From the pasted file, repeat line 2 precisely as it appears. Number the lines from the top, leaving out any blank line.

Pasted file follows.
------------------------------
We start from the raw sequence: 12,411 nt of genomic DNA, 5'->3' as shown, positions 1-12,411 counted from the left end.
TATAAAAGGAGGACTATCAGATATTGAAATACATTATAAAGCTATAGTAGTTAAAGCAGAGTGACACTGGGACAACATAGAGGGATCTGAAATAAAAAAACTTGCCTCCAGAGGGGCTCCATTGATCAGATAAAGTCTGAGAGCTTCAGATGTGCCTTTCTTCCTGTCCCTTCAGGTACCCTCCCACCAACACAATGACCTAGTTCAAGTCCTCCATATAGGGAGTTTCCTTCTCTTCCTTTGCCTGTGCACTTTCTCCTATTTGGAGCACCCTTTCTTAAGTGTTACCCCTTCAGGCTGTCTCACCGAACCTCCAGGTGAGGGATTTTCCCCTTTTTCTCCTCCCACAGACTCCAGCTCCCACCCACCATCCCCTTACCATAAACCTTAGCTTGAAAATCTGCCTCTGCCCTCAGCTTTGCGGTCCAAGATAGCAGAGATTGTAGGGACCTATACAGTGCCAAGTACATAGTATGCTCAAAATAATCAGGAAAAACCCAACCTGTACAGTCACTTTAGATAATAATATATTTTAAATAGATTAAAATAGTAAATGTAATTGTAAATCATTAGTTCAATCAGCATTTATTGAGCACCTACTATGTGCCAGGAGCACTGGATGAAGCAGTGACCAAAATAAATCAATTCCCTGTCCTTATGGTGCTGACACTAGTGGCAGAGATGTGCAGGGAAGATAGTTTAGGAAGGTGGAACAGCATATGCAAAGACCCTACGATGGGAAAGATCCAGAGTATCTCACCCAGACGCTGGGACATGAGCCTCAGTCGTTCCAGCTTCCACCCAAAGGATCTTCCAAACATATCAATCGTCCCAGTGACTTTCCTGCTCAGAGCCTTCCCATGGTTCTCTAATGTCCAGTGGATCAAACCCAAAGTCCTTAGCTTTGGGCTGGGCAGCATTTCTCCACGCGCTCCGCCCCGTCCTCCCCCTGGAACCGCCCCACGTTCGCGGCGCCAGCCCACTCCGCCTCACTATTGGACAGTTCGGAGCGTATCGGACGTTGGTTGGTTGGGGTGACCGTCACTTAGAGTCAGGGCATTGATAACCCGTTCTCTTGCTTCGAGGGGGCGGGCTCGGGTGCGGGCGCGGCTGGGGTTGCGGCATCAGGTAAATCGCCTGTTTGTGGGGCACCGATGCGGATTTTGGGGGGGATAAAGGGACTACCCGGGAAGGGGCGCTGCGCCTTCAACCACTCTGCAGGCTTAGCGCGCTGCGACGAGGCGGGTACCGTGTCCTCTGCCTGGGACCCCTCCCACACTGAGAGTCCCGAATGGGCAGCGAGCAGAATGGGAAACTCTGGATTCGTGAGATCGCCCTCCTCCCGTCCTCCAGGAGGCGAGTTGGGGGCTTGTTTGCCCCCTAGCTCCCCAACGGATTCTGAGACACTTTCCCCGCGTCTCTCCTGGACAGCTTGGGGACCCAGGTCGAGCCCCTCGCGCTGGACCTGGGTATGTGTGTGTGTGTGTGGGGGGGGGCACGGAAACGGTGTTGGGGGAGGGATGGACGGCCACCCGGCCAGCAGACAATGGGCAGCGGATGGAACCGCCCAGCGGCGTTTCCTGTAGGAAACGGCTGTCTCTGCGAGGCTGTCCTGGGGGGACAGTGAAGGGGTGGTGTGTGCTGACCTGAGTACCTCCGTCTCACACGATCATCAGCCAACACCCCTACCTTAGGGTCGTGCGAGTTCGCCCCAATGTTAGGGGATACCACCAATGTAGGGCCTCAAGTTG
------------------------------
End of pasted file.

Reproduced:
TATAAAAGGAGGACTATCAGATATTGAAATACATTATAAAGCTATAGTAGTTAAAGCAGAGTGACACTGGGACAACATAGAGGGATCTGAAATAAAAAAACTTGCCTCCAGAGGGGCTCCATTGATCAGATAAAGTCTGAGAGCTTCAGATGTGCCTTTCTTCCTGTCCCTTCAGGTACCCTCCCACCAACACAATGACCTAGTTCAAGTCCTCCATATAGGGAGTTTCCTTCTCTTCCTTTGCCTGTGCACTTTCTCCTATTTGGAGCACCCTTTCTTAAGTGTTACCCCTTCAGGCTGTCTCACCGAACCTCCAGGTGAGGGATTTTCCCCTTTTTCTCCTCCCACAGACTCCAGCTCCCACCCACCATCCCCTTACCATAAACCTTAGCTTGAAAATCTGCCTCTGCCCTCAGCTTTGCGGTCCAAGATAGCAGAGATTGTAGGGACCTATACAGTGCCAAGTACATAGTATGCTCAAAATAATCAGGAAAAACCCAACCTGTACAGTCACTTTAGATAATAATATATTTTAAATAGATTAAAATAGTAAATGTAATTGTAAATCATTAGTTCAATCAGCATTTATTGAGCACCTACTATGTGCCAGGAGCACTGGATGAAGCAGTGACCAAAATAAATCAATTCCCTGTCCTTATGGTGCTGACACTAGTGGCAGAGATGTGCAGGGAAGATAGTTTAGGAAGGTGGAACAGCATATGCAAAGACCCTACGATGGGAAAGATCCAGAGTATCTCACCCAGACGCTGGGACATGAGCCTCAGTCGTTCCAGCTTCCACCCAAAGGATCTTCCAAACATATCAATCGTCCCAGTGACTTTCCTGCTCAGAGCCTTCCCATGGTTCTCTAATGTCCAGTGGATCAAACCCAAAGTCCTTAGCTTTGGGCTGGGCAGCATTTCTCCACGCGCTCCGCCCCGTCCTCCCCCTGGAACCGCCCCACGTTCGCGGCGCCAGCCCACTCCGCCTCACTATTGGACAGTTCGGAGCGTATCGGACGTTGGTTGGTTGGGGTGACCGTCACTTAGAGTCAGGGCATTGATAACCCGTTCTCTTGCTTCGAGGGGGCGGGCTCGGGTGCGGGCGCGGCTGGGGTTGCGGCATCAGGTAAATCGCCTGTTTGTGGGGCACCGATGCGGATTTTGGGGGGGATAAAGGGACTACCCGGGAAGGGGCGCTGCGCCTTCAACCACTCTGCAGGCTTAGCGCGCTGCGACGAGGCGGGTACCGTGTCCTCTGCCTGGGACCCCTCCCACACTGAGAGTCCCGAATGGGCAGCGAGCAGAATGGGAAACTCTGGATTCGTGAGATCGCCCTCCTCCCGTCCTCCAGGAGGCGAGTTGGGGGCTTGTTTGCCCCCTAGCTCCCCAACGGATTCTGAGACACTTTCCCCGCGTCTCTCCTGGACAGCTTGGGGACCCAGGTCGAGCCCCTCGCGCTGGACCTGGGTATGTGTGTGTGTGTGTGGGGGGGGGCACGGAAACGGTGTTGGGGGAGGGATGGACGGCCACCCGGCCAGCAGACAATGGGCAGCGGATGGAACCGCCCAGCGGCGTTTCCTGTAGGAAACGGCTGTCTCTGCGAGGCTGTCCTGGGGGGACAGTGAAGGGGTGGTGTGTGCTGACCTGAGTACCTCCGTCTCACACGATCATCAGCCAACACCCCTACCTTAGGGTCGTGCGAGTTCGCCCCAATGTTAGGGGATACCACCAATGTAGGGCCTCAAGTTG